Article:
Serge *and Hennign, thanks
Just some informational replies:
Sou mentioned "if you prefer Xen, go with Debian Lenny, or CentOS 5.5." We*are pretty much limited to Ubuntu for this config, we are running a specific customised version of (the generally flakey) Red5 open source media server that we know works on 9.10, so we are there for a while. Actually we are pretty much standardised on Ubuntu, and will move to the next LTS when we can. We do use CentOS to run a particular triple store, but we'd rather standardise on Ubuntu.
Disc performance is very important to us, so its good to hear your pro-Xen advice:*"If performance is key, IMHO you need to go with Xen (or avoid doing virtualisisation, obviously :-) ), especially when it comes to disk performance."*
For info, we have a disc-activity intensive set of web services (web 2.0 social networking services), potentially for use by large numbers of users.
So are we in the world of paravirtualisation? We are running quad-core intel CPUs which support hyperthreading.*
Hennig, yes a reinstall is obviously the way to go, but its worth a quick trial to see what we get from a short cut procedure. Actually thinking about it we should be able to do a complete reinstall and test in a day. Hmmm.... thinks....
It seems that the largest task here is*negotiating*the different options
On Sun, Jun 6, 2010 at 11:40 AM, Serge van Ginderachter <email@example.com> wrote:
On 6 June 2010 12:10, Mark van Harmelen <firstname.lastname@example.org> wrote:
Has anyone got any experience converting a bare metal server to a virtual image? For some free target, maybe KVM or one of the Xen products. Xen is run by one of our friend-companies, so there is a slight preference for that. We are interested in minimising any potential virtualisation overheads, so the less interventionist the virtualisation technology, the better. But if method A is quick and easy to do and is only somewhat slower than method B, we'd in the first instance go method A (time is tight right now).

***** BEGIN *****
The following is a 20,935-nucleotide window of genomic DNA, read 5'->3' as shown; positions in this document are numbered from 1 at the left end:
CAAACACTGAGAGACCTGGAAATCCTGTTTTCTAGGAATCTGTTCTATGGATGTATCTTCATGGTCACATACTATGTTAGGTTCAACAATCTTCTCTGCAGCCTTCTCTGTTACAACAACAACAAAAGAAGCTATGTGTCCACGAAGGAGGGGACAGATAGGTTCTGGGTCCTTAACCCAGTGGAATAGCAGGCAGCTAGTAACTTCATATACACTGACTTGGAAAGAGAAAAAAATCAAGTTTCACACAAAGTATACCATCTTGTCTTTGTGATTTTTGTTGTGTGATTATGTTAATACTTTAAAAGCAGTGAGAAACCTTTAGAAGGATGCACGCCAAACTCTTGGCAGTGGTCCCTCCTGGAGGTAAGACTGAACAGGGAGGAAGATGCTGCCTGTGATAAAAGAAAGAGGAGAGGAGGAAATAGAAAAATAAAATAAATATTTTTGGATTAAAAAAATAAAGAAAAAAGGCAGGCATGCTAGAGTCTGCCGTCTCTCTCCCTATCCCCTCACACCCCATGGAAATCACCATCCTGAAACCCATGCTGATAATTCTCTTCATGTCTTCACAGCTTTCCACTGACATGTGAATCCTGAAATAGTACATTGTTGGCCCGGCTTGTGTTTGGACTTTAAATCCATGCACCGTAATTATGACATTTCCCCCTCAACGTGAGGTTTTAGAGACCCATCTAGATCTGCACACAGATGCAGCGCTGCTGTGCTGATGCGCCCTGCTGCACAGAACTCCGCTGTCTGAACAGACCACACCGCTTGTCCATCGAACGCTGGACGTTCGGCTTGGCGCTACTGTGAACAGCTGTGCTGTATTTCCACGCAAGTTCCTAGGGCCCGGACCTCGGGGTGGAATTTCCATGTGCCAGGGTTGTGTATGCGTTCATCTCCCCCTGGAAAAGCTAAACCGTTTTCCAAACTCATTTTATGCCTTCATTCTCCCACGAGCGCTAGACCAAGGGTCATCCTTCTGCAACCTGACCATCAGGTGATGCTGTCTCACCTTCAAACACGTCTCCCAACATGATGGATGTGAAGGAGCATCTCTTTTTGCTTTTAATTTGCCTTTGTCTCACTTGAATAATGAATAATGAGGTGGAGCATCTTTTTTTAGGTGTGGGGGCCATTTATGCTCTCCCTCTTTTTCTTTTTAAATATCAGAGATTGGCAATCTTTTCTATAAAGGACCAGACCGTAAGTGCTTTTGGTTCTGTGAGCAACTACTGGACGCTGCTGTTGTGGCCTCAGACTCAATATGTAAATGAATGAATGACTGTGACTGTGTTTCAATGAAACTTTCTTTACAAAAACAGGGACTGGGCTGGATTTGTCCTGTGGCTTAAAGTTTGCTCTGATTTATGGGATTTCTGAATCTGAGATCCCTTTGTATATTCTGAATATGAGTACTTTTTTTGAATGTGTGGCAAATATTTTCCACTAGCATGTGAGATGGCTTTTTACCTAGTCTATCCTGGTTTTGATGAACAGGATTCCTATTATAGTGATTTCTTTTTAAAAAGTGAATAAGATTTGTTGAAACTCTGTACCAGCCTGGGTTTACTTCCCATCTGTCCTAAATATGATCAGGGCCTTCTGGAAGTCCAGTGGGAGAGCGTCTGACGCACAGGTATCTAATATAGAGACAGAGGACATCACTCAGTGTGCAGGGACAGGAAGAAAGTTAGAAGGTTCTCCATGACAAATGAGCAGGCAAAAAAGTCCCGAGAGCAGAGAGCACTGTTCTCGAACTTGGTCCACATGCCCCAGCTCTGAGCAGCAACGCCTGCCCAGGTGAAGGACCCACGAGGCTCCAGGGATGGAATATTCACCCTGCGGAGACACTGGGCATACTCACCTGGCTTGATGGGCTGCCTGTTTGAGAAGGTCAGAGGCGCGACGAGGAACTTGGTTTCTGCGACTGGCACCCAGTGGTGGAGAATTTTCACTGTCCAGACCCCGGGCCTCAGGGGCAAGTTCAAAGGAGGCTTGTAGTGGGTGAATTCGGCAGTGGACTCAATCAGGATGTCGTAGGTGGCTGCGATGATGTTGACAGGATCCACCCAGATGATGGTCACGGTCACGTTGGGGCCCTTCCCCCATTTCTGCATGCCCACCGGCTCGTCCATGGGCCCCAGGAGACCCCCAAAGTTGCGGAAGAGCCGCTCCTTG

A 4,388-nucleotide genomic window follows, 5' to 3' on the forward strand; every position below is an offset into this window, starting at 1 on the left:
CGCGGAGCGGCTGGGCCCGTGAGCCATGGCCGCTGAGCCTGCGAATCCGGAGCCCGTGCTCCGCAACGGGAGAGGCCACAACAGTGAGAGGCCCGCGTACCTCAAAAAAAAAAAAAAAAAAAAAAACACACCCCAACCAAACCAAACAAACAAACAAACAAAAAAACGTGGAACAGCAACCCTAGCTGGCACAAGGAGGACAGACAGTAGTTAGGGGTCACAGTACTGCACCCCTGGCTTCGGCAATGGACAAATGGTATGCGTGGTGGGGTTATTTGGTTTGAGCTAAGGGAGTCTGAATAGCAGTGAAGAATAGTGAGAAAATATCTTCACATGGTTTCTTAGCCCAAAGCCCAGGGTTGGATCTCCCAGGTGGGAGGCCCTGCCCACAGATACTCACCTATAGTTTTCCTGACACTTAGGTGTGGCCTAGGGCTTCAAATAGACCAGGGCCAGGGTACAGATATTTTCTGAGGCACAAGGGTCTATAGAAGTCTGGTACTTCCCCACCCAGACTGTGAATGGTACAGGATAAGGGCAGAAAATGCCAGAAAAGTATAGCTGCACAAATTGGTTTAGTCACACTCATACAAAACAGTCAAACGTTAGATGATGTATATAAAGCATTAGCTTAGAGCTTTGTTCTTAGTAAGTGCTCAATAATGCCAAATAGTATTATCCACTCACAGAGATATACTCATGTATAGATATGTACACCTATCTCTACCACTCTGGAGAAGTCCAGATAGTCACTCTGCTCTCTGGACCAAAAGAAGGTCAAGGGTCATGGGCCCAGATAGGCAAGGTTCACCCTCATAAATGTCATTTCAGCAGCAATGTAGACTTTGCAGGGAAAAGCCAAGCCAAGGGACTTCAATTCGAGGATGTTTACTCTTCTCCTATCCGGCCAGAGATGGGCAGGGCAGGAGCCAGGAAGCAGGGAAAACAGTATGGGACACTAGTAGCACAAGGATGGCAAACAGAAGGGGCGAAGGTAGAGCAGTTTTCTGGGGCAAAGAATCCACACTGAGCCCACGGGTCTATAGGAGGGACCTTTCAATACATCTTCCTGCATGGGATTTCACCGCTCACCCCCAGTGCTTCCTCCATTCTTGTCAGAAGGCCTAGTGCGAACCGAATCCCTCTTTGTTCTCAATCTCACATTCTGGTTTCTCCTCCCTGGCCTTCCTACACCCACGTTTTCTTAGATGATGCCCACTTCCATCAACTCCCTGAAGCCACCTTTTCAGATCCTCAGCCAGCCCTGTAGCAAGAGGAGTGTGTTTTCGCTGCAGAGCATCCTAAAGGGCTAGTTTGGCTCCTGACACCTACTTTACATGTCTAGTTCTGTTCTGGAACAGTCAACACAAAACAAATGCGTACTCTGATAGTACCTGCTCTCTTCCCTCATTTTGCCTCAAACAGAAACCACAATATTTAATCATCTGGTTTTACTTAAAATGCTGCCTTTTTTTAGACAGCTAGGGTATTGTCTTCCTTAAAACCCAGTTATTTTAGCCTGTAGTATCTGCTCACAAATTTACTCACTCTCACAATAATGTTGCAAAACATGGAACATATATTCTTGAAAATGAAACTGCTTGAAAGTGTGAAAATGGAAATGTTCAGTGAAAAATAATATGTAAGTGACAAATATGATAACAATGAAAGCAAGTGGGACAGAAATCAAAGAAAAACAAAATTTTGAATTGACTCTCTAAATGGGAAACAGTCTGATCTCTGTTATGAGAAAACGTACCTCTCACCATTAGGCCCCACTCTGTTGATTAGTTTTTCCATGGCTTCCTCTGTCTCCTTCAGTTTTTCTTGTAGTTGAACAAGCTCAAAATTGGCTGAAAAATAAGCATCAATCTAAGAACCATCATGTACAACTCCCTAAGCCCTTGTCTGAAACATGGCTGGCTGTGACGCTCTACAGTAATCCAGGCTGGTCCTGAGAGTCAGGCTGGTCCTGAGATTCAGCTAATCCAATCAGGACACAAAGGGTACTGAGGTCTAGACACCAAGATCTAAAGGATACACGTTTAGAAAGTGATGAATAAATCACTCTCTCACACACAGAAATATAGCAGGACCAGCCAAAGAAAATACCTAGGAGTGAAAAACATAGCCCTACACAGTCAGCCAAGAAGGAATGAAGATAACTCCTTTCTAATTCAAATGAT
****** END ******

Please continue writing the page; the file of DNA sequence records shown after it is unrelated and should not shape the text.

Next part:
You basically just need to give you VM Host access to a container which has the disk image(s) of your original server, and tell your vm system to boot that image, possibly with a specific kernel in case of Xen.
Make an image of your offline server with dd, and output that to an LVM volume on your vm host. Once you got that image, you might need to tweak something to provide a specific kernel, depending on your chosen vm techology, and maybe tweak fstab if you have different partitions next to / in your vm guest. Consider paravirtualisation with Xen.
If Ubuntu is your server of choice, KVM will be your best option. If you prefer Xen, go with Debian Lenny, or CentOS 5.5.
If performance is key, IMHO you need to go with Xen (or avoid doing virtualisisation, obviously :-) ), especially when it comes to disk performance.
KVM on the other hand is more easy to set up and to manage.
* * Met cordiale groet,
* * Serge van Ginderachter
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